At some point, the framed set of rules disappeared. Perhaps, as I got older, Dad thought I had learned them without having a visible reminder. And, too, as I got older, he used other methods of discipline, such as taking away things I enjoyed—or the most terrible thing, making me get a haircut. I grew up in the hippie years, so I loved my long hair. Dad knew how I felt and used this to modify my behavior. 

I can’t say I used Dad’s exact techniques with my two children, but through various methods, I taught them their actions had consequences. 

Several of Israel’s tribes wanted to settle east of the Jordan River instead of living in the Promised Land. God granted their wish but had Moses remind them of their promise: help their kinsmen conquer the inhabitants of the Promised Land before they returned to their families on the other side. If they didn’t, God would classify it as sin, and their actions would have consequences. “But if you fail to keep your word, then you will have sinned against the Lord, and you may be sure that your sin will find you out” (Numbers 32:23 NLT).

We love focusing on the loving side of God’s nature, but that loving side includes discipline, just as it does with parents and children and behavior. God must discipline our wayward actions because of His holiness. He cannot let sin go unpunished. Although He punishes our sinful actions, He rewards our obedience. And the wonderful news is that He gives us the Spirit to help us obey so we don’t have to endure the negative consequences of unhealthy behavior.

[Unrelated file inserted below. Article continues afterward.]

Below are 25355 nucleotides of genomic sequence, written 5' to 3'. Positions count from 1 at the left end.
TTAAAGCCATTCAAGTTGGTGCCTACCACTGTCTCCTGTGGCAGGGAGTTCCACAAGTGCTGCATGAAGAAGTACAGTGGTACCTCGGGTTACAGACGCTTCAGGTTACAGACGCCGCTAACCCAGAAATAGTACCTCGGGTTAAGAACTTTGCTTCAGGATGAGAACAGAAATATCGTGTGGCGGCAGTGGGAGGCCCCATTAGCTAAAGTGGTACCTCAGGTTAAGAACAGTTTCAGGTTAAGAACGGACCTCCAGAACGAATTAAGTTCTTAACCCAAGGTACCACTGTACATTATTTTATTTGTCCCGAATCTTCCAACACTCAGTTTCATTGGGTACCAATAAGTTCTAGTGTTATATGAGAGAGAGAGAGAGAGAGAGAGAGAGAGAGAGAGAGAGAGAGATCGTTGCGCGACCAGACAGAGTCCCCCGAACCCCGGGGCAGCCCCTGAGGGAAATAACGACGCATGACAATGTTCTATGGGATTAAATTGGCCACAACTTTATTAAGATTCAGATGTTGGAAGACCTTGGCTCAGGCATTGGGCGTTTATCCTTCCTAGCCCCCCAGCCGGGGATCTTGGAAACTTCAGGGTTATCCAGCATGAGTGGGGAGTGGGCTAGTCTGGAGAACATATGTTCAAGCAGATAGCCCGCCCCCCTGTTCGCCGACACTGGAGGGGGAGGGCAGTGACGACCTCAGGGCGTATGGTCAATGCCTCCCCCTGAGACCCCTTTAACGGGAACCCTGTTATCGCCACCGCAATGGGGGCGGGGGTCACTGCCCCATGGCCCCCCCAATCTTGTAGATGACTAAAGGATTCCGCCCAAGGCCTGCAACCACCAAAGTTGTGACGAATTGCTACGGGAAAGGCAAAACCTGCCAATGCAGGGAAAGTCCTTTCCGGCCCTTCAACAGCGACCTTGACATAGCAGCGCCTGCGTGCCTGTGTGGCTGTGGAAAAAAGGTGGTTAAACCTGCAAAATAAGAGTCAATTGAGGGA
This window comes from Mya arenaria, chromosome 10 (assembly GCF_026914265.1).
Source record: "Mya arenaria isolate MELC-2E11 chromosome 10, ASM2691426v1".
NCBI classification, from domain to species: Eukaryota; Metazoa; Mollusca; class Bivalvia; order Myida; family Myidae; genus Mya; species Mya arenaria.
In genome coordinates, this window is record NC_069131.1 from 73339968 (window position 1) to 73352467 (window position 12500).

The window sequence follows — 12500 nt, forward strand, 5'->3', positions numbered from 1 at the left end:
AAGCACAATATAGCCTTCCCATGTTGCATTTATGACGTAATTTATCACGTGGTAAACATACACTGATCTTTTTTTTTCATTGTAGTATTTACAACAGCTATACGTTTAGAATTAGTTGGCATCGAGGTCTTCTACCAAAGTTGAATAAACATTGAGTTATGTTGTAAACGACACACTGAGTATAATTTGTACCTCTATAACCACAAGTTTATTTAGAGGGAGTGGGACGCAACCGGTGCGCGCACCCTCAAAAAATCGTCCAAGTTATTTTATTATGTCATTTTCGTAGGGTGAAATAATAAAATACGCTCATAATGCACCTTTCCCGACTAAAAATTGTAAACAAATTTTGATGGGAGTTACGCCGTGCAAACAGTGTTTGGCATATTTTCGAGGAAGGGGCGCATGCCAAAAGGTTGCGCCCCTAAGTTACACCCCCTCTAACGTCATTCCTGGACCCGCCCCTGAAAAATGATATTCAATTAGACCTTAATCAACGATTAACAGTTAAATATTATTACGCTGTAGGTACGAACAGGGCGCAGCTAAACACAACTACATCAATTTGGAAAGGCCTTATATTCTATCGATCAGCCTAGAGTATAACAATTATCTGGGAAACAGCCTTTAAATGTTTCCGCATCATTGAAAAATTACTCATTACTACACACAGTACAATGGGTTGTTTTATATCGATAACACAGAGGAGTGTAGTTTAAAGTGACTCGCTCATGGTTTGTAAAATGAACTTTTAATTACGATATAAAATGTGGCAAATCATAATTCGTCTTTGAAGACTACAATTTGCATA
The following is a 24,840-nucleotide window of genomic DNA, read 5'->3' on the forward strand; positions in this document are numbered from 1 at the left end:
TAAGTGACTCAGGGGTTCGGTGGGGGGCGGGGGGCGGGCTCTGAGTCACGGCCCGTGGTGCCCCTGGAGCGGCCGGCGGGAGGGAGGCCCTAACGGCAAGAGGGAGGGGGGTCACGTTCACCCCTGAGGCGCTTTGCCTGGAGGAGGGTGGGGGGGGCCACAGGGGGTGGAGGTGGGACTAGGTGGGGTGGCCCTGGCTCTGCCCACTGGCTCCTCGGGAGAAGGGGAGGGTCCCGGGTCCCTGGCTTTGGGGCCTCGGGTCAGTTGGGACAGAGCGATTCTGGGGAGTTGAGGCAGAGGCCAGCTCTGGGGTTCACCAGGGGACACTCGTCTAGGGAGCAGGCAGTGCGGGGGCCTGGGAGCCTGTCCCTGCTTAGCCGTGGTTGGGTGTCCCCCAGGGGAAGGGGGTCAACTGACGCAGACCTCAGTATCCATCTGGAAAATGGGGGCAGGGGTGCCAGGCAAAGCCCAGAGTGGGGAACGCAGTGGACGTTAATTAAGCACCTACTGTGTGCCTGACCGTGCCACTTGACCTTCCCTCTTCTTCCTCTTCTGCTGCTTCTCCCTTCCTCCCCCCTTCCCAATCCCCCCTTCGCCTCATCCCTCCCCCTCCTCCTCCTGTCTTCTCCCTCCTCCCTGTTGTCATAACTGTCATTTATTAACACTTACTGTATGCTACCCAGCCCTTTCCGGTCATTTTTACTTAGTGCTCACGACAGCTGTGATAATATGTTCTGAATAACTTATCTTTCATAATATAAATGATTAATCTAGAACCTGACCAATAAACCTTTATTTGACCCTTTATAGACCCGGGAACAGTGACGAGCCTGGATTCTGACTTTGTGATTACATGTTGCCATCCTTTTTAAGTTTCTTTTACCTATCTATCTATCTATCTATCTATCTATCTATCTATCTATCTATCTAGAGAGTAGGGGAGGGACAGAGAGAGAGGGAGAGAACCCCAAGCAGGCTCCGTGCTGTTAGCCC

I don’t know what lessons you learned from your Dad (and Mom), but hopefully they were worthy of passing along to the generations that follow you. After all, good lessons are always worth sharing. 


Martin Wiles is the founder of Love Lines from God ( and serves as Managing Editor for Christian Devotions, Senior Editor for Inspire a Fire, and Proof Editor for Courier Publishing. He has authored six books and has been published in numerous publications. His most recent book, A Whisper in the Woods: Quiet Escapes in a Busy World, released in December 2019. He is a freelance editor, English teacher, author, and pastor.


  1. We can be thankful for Dads who gave us those lessons that still affect our lives today. Thanks for sharing your dad's influence.

  2. Martin,

    Thank you for these valuable lessons you learned from your dad. It was a work ethic and integrity that I learned from my father. Grateful for those lessons that carry into my work in publishing.

    author of 10 Publishing Myths, Insights Every Author Needs to Succeed

  3. Yes, his dad did have ways to teach and discipline and he turned out to be alot like his dad, I know, cause see, I'm his Mom.!!

  4. My dad taught us a whole lot. One of those was responsibility. After he got through raising us, people knew that if you wanted something done right, get one of my dad's kids to do it. That carried over into my first year at a university, when a job placer assigned me to work for the head of the business department. Thanks, Dad!